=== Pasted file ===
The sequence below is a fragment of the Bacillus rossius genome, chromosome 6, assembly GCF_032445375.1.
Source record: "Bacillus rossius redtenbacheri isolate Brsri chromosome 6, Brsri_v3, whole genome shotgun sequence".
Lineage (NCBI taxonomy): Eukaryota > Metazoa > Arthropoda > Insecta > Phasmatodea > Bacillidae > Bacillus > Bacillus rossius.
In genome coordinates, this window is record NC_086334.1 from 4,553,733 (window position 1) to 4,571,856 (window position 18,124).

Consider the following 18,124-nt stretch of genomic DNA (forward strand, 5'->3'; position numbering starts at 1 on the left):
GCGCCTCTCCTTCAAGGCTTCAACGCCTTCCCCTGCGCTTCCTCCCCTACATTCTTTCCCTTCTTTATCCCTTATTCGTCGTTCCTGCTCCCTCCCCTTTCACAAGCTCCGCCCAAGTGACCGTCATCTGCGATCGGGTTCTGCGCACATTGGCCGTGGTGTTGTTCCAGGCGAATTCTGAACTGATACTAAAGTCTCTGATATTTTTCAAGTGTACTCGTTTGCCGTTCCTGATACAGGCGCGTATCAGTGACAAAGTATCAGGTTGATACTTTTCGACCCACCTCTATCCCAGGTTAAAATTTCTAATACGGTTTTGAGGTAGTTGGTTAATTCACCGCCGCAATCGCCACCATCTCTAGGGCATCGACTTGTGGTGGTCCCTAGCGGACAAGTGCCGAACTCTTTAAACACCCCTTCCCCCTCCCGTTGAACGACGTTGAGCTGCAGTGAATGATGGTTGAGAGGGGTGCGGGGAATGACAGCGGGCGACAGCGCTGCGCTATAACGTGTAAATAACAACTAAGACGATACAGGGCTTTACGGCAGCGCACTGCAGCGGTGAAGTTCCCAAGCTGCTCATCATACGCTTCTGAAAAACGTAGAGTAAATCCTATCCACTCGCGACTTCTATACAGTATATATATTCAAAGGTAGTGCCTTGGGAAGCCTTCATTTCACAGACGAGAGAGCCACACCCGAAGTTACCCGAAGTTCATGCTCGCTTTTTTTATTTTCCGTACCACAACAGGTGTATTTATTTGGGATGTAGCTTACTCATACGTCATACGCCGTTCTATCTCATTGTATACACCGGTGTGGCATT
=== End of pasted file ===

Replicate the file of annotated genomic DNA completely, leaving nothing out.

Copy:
The sequence below is a fragment of the Bacillus rossius genome, chromosome 6, assembly GCF_032445375.1.
Source record: "Bacillus rossius redtenbacheri isolate Brsri chromosome 6, Brsri_v3, whole genome shotgun sequence".
Lineage (NCBI taxonomy): Eukaryota > Metazoa > Arthropoda > Insecta > Phasmatodea > Bacillidae > Bacillus > Bacillus rossius.
In genome coordinates, this window is record NC_086334.1 from 4,553,733 (window position 1) to 4,571,856 (window position 18,124).

Consider the following 18,124-nt stretch of genomic DNA (forward strand, 5'->3'; position numbering starts at 1 on the left):
GCGCCTCTCCTTCAAGGCTTCAACGCCTTCCCCTGCGCTTCCTCCCCTACATTCTTTCCCTTCTTTATCCCTTATTCGTCGTTCCTGCTCCCTCCCCTTTCACAAGCTCCGCCCAAGTGACCGTCATCTGCGATCGGGTTCTGCGCACATTGGCCGTGGTGTTGTTCCAGGCGAATTCTGAACTGATACTAAAGTCTCTGATATTTTTCAAGTGTACTCGTTTGCCGTTCCTGATACAGGCGCGTATCAGTGACAAAGTATCAGGTTGATACTTTTCGACCCACCTCTATCCCAGGTTAAAATTTCTAATACGGTTTTGAGGTAGTTGGTTAATTCACCGCCGCAATCGCCACCATCTCTAGGGCATCGACTTGTGGTGGTCCCTAGCGGACAAGTGCCGAACTCTTTAAACACCCCTTCCCCCTCCCGTTGAACGACGTTGAGCTGCAGTGAATGATGGTTGAGAGGGGTGCGGGGAATGACAGCGGGCGACAGCGCTGCGCTATAACGTGTAAATAACAACTAAGACGATACAGGGCTTTACGGCAGCGCACTGCAGCGGTGAAGTTCCCAAGCTGCTCATCATACGCTTCTGAAAAACGTAGAGTAAATCCTATCCACTCGCGACTTCTATACAGTATATATATTCAAAGGTAGTGCCTTGGGAAGCCTTCATTTCACAGACGAGAGAGCCACACCCGAAGTTACCCGAAGTTCATGCTCGCTTTTTTTATTTTCCGTACCACAACAGGTGTATTTATTTGGGATGTAGCTTACTCATACGTCATACGCCGTTCTATCTCATTGTATACACCGGTGTGGCATT